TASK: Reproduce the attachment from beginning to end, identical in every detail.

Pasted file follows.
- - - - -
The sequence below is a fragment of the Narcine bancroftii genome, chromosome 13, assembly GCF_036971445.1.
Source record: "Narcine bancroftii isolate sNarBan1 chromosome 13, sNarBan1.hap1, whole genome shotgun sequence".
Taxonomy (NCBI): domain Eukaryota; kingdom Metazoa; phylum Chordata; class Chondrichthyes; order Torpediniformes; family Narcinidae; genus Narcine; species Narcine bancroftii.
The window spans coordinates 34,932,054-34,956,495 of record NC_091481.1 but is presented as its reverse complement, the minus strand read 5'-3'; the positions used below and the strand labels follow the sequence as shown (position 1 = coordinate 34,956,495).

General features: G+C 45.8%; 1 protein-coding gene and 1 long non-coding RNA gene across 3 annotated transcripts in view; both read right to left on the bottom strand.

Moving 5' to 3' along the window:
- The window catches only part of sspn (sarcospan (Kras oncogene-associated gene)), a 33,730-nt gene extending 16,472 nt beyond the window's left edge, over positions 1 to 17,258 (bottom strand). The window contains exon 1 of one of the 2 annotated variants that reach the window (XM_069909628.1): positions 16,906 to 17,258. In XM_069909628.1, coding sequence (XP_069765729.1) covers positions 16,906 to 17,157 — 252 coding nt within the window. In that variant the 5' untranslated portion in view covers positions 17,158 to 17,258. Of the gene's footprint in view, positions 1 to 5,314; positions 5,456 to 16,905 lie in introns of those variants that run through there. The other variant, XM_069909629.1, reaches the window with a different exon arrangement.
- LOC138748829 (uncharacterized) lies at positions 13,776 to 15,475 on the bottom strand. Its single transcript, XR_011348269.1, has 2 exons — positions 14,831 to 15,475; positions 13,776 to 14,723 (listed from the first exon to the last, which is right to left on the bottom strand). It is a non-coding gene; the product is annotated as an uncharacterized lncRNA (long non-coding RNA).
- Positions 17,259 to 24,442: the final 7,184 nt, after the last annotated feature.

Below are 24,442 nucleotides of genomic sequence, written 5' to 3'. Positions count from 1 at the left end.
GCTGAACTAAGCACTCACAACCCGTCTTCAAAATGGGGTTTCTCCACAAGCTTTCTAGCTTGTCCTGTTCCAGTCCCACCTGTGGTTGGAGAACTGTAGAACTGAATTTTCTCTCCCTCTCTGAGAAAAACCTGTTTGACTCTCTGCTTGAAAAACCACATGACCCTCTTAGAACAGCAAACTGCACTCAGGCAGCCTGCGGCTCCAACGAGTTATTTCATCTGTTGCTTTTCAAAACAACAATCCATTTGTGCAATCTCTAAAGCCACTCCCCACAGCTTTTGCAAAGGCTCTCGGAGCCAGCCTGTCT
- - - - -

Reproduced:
The sequence below is a fragment of the Narcine bancroftii genome, chromosome 13, assembly GCF_036971445.1.
Source record: "Narcine bancroftii isolate sNarBan1 chromosome 13, sNarBan1.hap1, whole genome shotgun sequence".
Taxonomy (NCBI): domain Eukaryota; kingdom Metazoa; phylum Chordata; class Chondrichthyes; order Torpediniformes; family Narcinidae; genus Narcine; species Narcine bancroftii.
The window spans coordinates 34,932,054-34,956,495 of record NC_091481.1 but is presented as its reverse complement, the minus strand read 5'-3'; the positions used below and the strand labels follow the sequence as shown (position 1 = coordinate 34,956,495).

General features: G+C 45.8%; 1 protein-coding gene and 1 long non-coding RNA gene across 3 annotated transcripts in view; both read right to left on the bottom strand.

Moving 5' to 3' along the window:
- The window catches only part of sspn (sarcospan (Kras oncogene-associated gene)), a 33,730-nt gene extending 16,472 nt beyond the window's left edge, over positions 1 to 17,258 (bottom strand). The window contains exon 1 of one of the 2 annotated variants that reach the window (XM_069909628.1): positions 16,906 to 17,258. In XM_069909628.1, coding sequence (XP_069765729.1) covers positions 16,906 to 17,157 — 252 coding nt within the window. In that variant the 5' untranslated portion in view covers positions 17,158 to 17,258. Of the gene's footprint in view, positions 1 to 5,314; positions 5,456 to 16,905 lie in introns of those variants that run through there. The other variant, XM_069909629.1, reaches the window with a different exon arrangement.
- LOC138748829 (uncharacterized) lies at positions 13,776 to 15,475 on the bottom strand. Its single transcript, XR_011348269.1, has 2 exons — positions 14,831 to 15,475; positions 13,776 to 14,723 (listed from the first exon to the last, which is right to left on the bottom strand). It is a non-coding gene; the product is annotated as an uncharacterized lncRNA (long non-coding RNA).
- Positions 17,259 to 24,442: the final 7,184 nt, after the last annotated feature.

Below are 24,442 nucleotides of genomic sequence, written 5' to 3'. Positions count from 1 at the left end.
GCTGAACTAAGCACTCACAACCCGTCTTCAAAATGGGGTTTCTCCACAAGCTTTCTAGCTTGTCCTGTTCCAGTCCCACCTGTGGTTGGAGAACTGTAGAACTGAATTTTCTCTCCCTCTCTGAGAAAAACCTGTTTGACTCTCTGCTTGAAAAACCACATGACCCTCTTAGAACAGCAAACTGCACTCAGGCAGCCTGCGGCTCCAACGAGTTATTTCATCTGTTGCTTTTCAAAACAACAATCCATTTGTGCAATCTCTAAAGCCACTCCCCACAGCTTTTGCAAAGGCTCTCGGAGCCAGCCTGTCT